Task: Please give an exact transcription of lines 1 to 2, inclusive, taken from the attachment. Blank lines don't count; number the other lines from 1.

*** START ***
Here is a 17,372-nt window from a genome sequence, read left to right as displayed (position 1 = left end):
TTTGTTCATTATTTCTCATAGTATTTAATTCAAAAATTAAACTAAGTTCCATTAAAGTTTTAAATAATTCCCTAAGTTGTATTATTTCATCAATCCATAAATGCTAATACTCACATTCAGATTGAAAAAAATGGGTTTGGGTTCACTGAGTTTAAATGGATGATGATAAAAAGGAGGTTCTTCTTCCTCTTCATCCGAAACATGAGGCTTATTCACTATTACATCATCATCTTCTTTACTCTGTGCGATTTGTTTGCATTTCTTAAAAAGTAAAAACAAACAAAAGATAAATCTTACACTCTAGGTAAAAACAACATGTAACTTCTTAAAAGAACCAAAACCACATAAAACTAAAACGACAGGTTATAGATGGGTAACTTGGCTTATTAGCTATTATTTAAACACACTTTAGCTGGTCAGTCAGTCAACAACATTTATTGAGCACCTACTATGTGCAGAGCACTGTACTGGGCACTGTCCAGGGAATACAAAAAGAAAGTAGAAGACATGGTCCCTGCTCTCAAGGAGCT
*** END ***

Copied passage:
Here is a 17,372-nt window from a genome sequence, read left to right as displayed (position 1 = left end):
TTTGTTCATTATTTCTCATAGTATTTAATTCAAAAATTAAACTAAGTTCCATTAAAGTTTTAAATAATTCCCTAAGTTGTATTATTTCATCAATCCATAAATGCTAATACTCACATTCAGATTGAAAAAAATGGGTTTGGGTTCACTGAGTTTAAATGGATGATGATAAAAAGGAGGTTCTTCTTCCTCTTCATCCGAAACATGAGGCTTATTCACTATTACATCATCATCTTCTTTACTCTGTGCGATTTGTTTGCATTTCTTAAAAAGTAAAAACAAACAAAAGATAAATCTTACACTCTAGGTAAAAACAACATGTAACTTCTTAAAAGAACCAAAACCACATAAAACTAAAACGACAGGTTATAGATGGGTAACTTGGCTTATTAGCTATTATTTAAACACACTTTAGCTGGTCAGTCAGTCAACAACATTTATTGAGCACCTACTATGTGCAGAGCACTGTACTGGGCACTGTCCAGGGAATACAAAAAGAAAGTAGAAGACATGGTCCCTGCTCTCAAGGAGCT